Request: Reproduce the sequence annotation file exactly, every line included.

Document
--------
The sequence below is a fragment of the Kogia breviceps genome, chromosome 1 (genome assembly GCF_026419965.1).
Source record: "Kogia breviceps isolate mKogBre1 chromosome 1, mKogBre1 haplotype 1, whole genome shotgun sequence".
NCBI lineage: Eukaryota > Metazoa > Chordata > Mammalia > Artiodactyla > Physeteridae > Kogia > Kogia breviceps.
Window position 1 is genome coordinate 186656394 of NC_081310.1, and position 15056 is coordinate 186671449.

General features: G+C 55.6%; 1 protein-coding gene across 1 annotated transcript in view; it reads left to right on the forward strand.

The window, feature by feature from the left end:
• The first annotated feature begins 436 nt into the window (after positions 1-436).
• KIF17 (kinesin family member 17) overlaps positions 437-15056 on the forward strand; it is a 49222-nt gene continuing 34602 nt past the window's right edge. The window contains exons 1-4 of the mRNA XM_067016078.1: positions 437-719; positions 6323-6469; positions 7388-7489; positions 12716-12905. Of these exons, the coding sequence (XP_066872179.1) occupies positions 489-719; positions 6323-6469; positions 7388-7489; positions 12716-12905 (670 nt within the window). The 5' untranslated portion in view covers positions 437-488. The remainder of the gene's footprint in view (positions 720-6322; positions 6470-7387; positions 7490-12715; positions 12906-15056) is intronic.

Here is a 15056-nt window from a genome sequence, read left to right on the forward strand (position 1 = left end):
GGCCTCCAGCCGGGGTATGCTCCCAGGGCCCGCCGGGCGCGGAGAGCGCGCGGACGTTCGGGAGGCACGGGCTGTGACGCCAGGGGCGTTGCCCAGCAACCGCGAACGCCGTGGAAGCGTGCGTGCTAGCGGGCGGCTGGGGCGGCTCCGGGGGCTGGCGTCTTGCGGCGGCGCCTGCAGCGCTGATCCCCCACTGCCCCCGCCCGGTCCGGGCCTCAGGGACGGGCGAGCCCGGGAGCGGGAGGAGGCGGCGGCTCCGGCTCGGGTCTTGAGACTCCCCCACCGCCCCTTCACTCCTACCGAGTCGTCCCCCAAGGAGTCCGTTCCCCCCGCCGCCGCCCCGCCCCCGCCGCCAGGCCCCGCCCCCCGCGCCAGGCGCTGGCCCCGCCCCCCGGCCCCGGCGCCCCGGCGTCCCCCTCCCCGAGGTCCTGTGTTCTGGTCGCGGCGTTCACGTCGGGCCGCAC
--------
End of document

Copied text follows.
The sequence below is a fragment of the Kogia breviceps genome, chromosome 1 (genome assembly GCF_026419965.1).
Source record: "Kogia breviceps isolate mKogBre1 chromosome 1, mKogBre1 haplotype 1, whole genome shotgun sequence".
NCBI lineage: Eukaryota > Metazoa > Chordata > Mammalia > Artiodactyla > Physeteridae > Kogia > Kogia breviceps.
Window position 1 is genome coordinate 186656394 of NC_081310.1, and position 15056 is coordinate 186671449.

General features: G+C 55.6%; 1 protein-coding gene across 1 annotated transcript in view; it reads left to right on the forward strand.

The window, feature by feature from the left end:
• The first annotated feature begins 436 nt into the window (after positions 1-436).
• KIF17 (kinesin family member 17) overlaps positions 437-15056 on the forward strand; it is a 49222-nt gene continuing 34602 nt past the window's right edge. The window contains exons 1-4 of the mRNA XM_067016078.1: positions 437-719; positions 6323-6469; positions 7388-7489; positions 12716-12905. Of these exons, the coding sequence (XP_066872179.1) occupies positions 489-719; positions 6323-6469; positions 7388-7489; positions 12716-12905 (670 nt within the window). The 5' untranslated portion in view covers positions 437-488. The remainder of the gene's footprint in view (positions 720-6322; positions 6470-7387; positions 7490-12715; positions 12906-15056) is intronic.

Here is a 15056-nt window from a genome sequence, read left to right on the forward strand (position 1 = left end):
GGCCTCCAGCCGGGGTATGCTCCCAGGGCCCGCCGGGCGCGGAGAGCGCGCGGACGTTCGGGAGGCACGGGCTGTGACGCCAGGGGCGTTGCCCAGCAACCGCGAACGCCGTGGAAGCGTGCGTGCTAGCGGGCGGCTGGGGCGGCTCCGGGGGCTGGCGTCTTGCGGCGGCGCCTGCAGCGCTGATCCCCCACTGCCCCCGCCCGGTCCGGGCCTCAGGGACGGGCGAGCCCGGGAGCGGGAGGAGGCGGCGGCTCCGGCTCGGGTCTTGAGACTCCCCCACCGCCCCTTCACTCCTACCGAGTCGTCCCCCAAGGAGTCCGTTCCCCCCGCCGCCGCCCCGCCCCCGCCGCCAGGCCCCGCCCCCCGCGCCAGGCGCTGGCCCCGCCCCCCGGCCCCGGCGCCCCGGCGTCCCCCTCCCCGAGGTCCTGTGTTCTGGTCGCGGCGTTCACGTCGGGCCGCAC